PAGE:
Many cattle producers turn to the Dinwiddie Extension office for assistance. “A majority of our calls from current and new producers are related to forage management,” Mike says. When cattle producers need help managing their land resources, he connects them with programs and services to help them succeed. “Our office conducts farm tours and pasture walks in conjunction with Extension and Soil and Water Conservation District programming with our beef and forage specialists. Our office also works with Extension specialists to recommend area beef and forage programming at the nearby Southern Piedmont Agricultural Research and Extension Center,” he says.
Mike Parrish has served as an agent for twenty-two years and thus is well acquainted with the ups and downs that cattle producers like Bobby face. “When Bobby was starting his expansion of the family farm, he did a great job in thinking though his plan to make it work. He spent a lot of time getting information from several sources—both from Extension and from members of the Amelia Area Cattlemen. He was very determined to make it work and didn’t let a few setbacks deter him,” he says. “He had several challenges to overcome with turning forest land into highly productive pasture ground in such a short time. His hard work and willingness to try new techniques has helped him be successful,” Mike notes.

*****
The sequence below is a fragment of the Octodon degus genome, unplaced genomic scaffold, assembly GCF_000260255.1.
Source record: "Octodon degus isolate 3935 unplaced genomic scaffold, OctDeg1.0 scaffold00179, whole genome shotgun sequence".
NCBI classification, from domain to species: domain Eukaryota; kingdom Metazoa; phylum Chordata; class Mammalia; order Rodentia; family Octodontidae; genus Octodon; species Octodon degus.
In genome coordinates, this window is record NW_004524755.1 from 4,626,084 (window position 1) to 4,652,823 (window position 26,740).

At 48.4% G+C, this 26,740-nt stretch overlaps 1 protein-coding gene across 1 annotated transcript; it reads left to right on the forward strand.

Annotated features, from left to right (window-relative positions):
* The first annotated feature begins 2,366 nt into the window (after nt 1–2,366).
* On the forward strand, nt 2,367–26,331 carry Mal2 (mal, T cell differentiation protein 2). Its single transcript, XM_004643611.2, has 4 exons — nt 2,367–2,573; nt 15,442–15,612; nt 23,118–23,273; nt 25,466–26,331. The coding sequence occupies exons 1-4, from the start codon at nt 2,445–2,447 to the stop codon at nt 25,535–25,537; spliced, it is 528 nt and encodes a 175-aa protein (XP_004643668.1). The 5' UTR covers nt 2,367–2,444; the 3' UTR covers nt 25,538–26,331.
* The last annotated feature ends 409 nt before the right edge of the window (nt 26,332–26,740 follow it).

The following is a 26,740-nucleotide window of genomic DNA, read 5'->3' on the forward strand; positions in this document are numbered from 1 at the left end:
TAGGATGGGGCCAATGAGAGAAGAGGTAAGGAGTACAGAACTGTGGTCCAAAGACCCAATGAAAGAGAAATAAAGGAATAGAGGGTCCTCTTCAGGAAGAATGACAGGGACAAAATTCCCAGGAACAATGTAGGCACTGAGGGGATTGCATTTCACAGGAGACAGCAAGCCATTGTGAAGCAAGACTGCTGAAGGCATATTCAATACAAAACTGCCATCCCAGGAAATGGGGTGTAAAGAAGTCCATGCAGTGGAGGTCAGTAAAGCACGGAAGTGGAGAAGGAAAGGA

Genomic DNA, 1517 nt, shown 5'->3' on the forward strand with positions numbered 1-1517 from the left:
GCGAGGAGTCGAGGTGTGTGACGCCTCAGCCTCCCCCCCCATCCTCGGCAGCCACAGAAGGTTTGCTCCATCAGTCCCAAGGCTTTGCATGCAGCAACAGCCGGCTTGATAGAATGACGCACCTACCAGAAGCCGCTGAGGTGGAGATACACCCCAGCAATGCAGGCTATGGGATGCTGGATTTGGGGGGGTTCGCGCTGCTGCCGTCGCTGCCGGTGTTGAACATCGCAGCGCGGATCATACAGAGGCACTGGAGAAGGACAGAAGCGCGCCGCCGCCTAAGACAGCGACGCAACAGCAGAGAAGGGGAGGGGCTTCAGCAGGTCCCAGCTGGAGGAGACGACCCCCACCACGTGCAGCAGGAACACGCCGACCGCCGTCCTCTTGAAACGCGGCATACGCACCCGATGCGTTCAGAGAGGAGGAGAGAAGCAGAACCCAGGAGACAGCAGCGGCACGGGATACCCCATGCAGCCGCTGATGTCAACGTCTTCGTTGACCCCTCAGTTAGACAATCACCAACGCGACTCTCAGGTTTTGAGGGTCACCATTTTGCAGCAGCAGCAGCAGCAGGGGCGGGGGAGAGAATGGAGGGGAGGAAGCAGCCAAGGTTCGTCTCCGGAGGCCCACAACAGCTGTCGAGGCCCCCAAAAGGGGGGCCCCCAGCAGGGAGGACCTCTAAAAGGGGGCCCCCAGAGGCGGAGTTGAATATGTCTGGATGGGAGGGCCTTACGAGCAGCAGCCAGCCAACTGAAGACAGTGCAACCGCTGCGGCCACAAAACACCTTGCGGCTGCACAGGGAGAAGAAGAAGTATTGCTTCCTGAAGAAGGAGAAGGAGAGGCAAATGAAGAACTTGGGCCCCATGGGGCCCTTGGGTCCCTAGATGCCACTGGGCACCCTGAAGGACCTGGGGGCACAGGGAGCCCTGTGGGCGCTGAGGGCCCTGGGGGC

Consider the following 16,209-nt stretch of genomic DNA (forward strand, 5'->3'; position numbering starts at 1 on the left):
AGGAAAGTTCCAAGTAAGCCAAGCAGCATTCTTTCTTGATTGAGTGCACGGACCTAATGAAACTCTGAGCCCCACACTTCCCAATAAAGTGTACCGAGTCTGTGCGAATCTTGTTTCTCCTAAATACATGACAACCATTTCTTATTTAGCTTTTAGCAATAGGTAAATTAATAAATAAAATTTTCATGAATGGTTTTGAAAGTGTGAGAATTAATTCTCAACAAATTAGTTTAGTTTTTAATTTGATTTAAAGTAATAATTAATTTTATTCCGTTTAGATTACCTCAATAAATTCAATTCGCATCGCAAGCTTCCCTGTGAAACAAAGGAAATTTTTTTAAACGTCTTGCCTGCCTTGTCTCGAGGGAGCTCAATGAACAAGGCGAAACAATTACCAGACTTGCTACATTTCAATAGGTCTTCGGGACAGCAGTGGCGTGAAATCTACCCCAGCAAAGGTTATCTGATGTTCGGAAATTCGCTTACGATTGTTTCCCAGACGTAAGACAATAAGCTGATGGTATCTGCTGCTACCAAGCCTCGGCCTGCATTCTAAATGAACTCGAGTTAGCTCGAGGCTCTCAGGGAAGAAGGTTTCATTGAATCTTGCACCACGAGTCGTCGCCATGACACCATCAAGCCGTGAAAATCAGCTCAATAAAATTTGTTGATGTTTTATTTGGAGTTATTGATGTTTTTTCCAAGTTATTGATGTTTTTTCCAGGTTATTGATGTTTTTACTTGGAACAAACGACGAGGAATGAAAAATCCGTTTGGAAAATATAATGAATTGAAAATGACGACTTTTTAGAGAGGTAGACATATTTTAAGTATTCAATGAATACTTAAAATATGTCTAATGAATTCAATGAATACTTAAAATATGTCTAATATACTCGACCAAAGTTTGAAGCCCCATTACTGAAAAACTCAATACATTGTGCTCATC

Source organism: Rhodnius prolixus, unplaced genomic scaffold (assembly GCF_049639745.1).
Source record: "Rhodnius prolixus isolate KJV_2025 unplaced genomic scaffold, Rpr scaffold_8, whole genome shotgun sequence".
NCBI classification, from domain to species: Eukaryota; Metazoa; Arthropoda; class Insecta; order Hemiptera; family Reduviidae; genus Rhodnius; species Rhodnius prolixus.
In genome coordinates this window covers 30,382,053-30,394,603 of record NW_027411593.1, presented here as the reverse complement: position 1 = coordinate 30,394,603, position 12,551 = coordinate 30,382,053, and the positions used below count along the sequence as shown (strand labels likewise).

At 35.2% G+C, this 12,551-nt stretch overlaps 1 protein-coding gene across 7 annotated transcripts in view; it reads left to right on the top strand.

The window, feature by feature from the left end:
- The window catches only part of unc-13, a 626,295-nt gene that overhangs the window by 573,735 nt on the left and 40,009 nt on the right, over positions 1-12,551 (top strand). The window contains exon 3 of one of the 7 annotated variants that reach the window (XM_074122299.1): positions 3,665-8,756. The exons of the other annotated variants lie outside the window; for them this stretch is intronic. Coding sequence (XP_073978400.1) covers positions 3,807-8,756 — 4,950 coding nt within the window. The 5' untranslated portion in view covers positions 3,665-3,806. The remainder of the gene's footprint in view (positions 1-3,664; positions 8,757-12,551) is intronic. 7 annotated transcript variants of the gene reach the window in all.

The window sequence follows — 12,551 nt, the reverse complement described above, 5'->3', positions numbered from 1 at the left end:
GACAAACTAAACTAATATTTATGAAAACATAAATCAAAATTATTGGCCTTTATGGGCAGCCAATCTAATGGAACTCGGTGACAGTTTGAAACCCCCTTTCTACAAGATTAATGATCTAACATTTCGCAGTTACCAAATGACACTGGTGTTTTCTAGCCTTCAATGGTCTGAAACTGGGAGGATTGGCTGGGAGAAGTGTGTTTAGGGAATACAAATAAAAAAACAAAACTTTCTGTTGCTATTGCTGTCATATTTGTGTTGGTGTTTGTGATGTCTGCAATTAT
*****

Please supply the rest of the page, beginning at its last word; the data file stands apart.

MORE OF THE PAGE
Mike Henry echoes the words of Mike Parrish in describing Bobby’s business growth and success. “He has developed a sound management system—he has sought out information, asked good questions, stayed with the program, and evaluated costs and benefits,” he says. Mike, who retired from Extension before managing the Amelia Area Cattlemen, is forever an agent at heart and thus applauds great cattle management when he sees it, adding, “Bobby developed an excellent forage based system—he strip grazes almost year round, maximizes forage quality, has a sound vaccination program, and uses mineral supplementation. He keeps good production records.”
Bobby himself may have his hands full balancing his firefighting career, a long commute, and his family, but the vision he had for the farm when he and Alicia purchased their first few heifers is now a reality, and by all accounts, he is doing what he loves with great proficiency. After all, he says, “The cows have always been where I want to be.”